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The nonobese diabetic mouse is a model of spontaneous type I diabetes mellitus. It is possible to induce diabetes in young, irradiated nonobese diabetic mice by using adoptive transfer of splenocytes or splenic T cells obtained from diabetic donors. This study demonstrates that the induction of diabetes in the adoptive transfer system is dependent on both the L3T4+ and Lyt-2+ subsets of T cells. Neither of these T cell subsets alone mediates the development of severe insulitis or diabetes when adoptively transferred to young, irradiated recipients. In addition, we show that both the L3T4+ and Lyt-2+ subsets must be obtained from diabetic donors in order to transfer diabetes; neither subset can be replaced with cells obtained from young, nondiabetic donors.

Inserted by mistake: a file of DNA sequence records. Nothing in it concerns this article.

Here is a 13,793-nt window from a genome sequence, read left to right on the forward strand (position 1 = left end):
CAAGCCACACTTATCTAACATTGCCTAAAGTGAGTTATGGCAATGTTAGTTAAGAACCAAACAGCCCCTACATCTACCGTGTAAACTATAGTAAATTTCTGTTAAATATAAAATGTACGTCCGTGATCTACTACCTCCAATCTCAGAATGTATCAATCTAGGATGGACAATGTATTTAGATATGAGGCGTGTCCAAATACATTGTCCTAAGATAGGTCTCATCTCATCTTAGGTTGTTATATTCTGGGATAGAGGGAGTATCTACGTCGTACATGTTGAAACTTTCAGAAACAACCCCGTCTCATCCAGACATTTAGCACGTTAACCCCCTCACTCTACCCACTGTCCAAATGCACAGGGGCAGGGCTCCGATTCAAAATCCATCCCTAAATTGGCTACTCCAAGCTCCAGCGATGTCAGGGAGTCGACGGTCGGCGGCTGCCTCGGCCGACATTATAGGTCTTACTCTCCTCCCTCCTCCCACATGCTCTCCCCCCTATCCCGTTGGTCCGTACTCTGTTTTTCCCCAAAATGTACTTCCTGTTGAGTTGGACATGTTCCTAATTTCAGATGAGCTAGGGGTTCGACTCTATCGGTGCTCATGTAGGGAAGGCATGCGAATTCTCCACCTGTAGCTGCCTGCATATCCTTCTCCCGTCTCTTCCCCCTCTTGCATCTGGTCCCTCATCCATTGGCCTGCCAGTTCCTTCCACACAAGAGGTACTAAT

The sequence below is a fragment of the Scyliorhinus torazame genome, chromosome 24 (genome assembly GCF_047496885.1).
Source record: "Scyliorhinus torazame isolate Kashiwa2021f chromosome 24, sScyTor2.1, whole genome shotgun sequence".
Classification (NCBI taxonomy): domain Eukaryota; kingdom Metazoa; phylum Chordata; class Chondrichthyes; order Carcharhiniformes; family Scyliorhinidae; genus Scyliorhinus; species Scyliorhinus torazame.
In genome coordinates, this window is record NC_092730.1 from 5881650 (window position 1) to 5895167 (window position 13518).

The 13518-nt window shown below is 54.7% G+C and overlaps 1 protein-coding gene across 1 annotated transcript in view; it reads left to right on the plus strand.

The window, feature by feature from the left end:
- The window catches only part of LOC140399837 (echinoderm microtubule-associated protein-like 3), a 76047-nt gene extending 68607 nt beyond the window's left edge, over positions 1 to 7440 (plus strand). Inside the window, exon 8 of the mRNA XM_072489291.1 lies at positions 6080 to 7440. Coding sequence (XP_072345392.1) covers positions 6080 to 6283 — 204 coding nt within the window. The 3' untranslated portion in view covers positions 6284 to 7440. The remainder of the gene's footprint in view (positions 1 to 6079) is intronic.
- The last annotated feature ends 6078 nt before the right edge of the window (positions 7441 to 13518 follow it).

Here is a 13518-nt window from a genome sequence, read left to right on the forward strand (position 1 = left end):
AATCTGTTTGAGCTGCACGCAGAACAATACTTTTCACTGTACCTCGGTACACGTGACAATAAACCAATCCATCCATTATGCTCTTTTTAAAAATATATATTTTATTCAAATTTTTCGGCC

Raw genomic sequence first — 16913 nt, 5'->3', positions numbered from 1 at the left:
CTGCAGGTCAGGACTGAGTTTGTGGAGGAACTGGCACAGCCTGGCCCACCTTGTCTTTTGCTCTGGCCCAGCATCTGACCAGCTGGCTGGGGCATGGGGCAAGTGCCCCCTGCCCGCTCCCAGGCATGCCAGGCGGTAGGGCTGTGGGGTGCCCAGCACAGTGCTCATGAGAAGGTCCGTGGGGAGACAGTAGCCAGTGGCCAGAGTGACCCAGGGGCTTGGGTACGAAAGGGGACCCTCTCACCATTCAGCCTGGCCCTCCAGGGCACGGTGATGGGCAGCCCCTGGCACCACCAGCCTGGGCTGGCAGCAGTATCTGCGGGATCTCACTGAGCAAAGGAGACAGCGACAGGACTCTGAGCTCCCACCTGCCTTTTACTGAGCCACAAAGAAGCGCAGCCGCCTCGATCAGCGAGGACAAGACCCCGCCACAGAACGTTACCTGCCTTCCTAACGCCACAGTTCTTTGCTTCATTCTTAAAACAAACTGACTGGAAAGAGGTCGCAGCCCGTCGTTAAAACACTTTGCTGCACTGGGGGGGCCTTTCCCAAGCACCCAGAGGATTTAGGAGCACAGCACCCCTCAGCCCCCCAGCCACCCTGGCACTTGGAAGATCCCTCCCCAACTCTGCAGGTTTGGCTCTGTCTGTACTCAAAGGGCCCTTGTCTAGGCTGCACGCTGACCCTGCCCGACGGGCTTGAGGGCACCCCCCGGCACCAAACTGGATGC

Journal article


Journal of immunology (Baltimore, Md. : 1950)

Publication Date





52 - 58


Department of Immunology Research, Merck Sharp & Dohme Research Laboratories, Rahway, NJ 07065.


Islets of Langerhans, Spleen, T-Lymphocytes, Animals, Mice, Mice, Mutant Strains, Diabetes Mellitus, Experimental, Antigens, Differentiation, T-Lymphocyte, Antigens, Ly, Immunoenzyme Techniques, Immunization, Passive, Flow Cytometry, Age Factors